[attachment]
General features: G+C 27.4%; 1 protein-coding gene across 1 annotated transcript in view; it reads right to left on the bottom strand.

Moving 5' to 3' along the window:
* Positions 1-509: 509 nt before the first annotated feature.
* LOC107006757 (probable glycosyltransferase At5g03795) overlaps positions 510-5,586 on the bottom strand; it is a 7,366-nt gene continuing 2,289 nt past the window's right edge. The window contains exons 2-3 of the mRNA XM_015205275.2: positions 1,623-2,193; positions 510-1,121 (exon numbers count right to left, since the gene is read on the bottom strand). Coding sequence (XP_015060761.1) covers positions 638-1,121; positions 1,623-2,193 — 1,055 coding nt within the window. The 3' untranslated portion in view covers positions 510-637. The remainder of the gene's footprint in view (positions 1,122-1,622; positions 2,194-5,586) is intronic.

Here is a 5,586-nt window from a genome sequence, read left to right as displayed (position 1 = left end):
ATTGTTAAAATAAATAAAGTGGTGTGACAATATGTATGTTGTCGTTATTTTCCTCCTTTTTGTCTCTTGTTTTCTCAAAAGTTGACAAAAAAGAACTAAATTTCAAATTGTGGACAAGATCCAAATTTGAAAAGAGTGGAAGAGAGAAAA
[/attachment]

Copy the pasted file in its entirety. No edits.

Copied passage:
General features: G+C 27.4%; 1 protein-coding gene across 1 annotated transcript in view; it reads right to left on the bottom strand.

Moving 5' to 3' along the window:
* Positions 1-509: 509 nt before the first annotated feature.
* LOC107006757 (probable glycosyltransferase At5g03795) overlaps positions 510-5,586 on the bottom strand; it is a 7,366-nt gene continuing 2,289 nt past the window's right edge. The window contains exons 2-3 of the mRNA XM_015205275.2: positions 1,623-2,193; positions 510-1,121 (exon numbers count right to left, since the gene is read on the bottom strand). Coding sequence (XP_015060761.1) covers positions 638-1,121; positions 1,623-2,193 — 1,055 coding nt within the window. The 3' untranslated portion in view covers positions 510-637. The remainder of the gene's footprint in view (positions 1,122-1,622; positions 2,194-5,586) is intronic.

Here is a 5,586-nt window from a genome sequence, read left to right as displayed (position 1 = left end):
ATTGTTAAAATAAATAAAGTGGTGTGACAATATGTATGTTGTCGTTATTTTCCTCCTTTTTGTCTCTTGTTTTCTCAAAAGTTGACAAAAAAGAACTAAATTTCAAATTGTGGACAAGATCCAAATTTGAAAAGAGTGGAAGAGAGAAAA